Motor neuron disease (MND) is a neurodegenerative disease. It is a fatal and progressive disease that attacks specific nerve cells (motor neurons) in the spinal cord and the brain. Motor neurons control the voluntary movement of muscles. MND is also known as Lou Gehrig´s disease, maladie de Charcot and amyotrophic lateral sclerosis (ALS).‘Amyotrophic’ refers to the loss of muscle mass; ‘lateral’ refers to the nerve tracks that run down both sides of the spinal cord, where many of the neurons affected by MND are found; ‘sclerosis’ refers to the scar tissue that remains after the nerves damage. Motor neurons reach to the spinal cord from brain and to the muscles throughout the body from spinal cord. When motor neurons are not working, the capacity of the brain to initiate and control muscle movement is lost. Patients are often initially prompt¬ed to seek medical advice because of a persistent muscle twitch, muscle fatigue, or even muscle wasting. This generally initiates in the hands or lower legs, frequently accompanied by cramps. As MND progresses, patients lose the ability to dress and feed themselves, sit up, walk, or even speak. The bodily functions that remain intact until or near death are the control of urination and bowel movements, sexual function, eye movement, and intellect. Gen¬erally, patients survive three to five years after diagnosis. Death generally occurs due to respiratory failure. MND is most common in the age range of 40 to 70 years and about 20 per cent more common in men than in women. The cause of the disease is still unclear. Present treatment of MND is aimed at symptomatic relief, prevention of complica¬tions and maintenance of optimal function and optimal quality of life. Researchers have shown that the antibiotic stops “cell suicide” (neuronal apoptosis). Apoptosis includes the activa¬tion of nitric oxide and caspase enzyme. The present paper includes the information about the possible treatment of MND by herbal medicines.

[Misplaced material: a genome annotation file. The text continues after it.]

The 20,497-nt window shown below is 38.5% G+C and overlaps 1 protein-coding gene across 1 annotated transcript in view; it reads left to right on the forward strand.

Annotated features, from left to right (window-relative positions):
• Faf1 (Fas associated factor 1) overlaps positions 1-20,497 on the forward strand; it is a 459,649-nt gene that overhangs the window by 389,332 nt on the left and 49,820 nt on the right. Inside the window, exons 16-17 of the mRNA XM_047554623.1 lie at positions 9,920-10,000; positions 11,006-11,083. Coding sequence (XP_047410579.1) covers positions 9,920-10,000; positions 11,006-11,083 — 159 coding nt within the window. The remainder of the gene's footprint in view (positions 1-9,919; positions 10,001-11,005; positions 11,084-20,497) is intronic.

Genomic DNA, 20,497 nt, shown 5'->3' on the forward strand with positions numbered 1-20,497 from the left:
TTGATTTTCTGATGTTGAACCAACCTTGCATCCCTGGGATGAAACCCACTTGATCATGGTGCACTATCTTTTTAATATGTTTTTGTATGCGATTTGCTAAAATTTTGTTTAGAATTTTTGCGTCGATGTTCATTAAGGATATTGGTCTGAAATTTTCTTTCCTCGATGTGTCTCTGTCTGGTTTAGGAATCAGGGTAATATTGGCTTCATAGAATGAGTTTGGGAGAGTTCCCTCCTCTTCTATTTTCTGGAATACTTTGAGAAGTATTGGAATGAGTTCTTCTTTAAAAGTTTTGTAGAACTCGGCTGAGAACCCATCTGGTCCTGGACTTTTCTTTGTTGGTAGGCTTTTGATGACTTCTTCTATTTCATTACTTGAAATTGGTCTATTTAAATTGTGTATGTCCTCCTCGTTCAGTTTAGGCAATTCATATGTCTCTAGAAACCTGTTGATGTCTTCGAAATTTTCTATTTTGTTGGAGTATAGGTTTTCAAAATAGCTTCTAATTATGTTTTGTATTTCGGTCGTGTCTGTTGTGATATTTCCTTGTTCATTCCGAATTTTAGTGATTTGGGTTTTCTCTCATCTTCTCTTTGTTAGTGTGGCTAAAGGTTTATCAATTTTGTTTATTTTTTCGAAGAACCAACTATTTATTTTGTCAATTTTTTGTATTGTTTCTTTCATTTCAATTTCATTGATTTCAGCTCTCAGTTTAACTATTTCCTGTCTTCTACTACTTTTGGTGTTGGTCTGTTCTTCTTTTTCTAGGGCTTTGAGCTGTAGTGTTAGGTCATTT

Cite this article:
Alimuddin Saifi. Motor Neurone Disease: Treatment by Modern and Conventional Medicines. Asian J. Pharm. Ana. 2018; 8(2):117-122. doi: 10.5958/2231-5675.2018.00022.4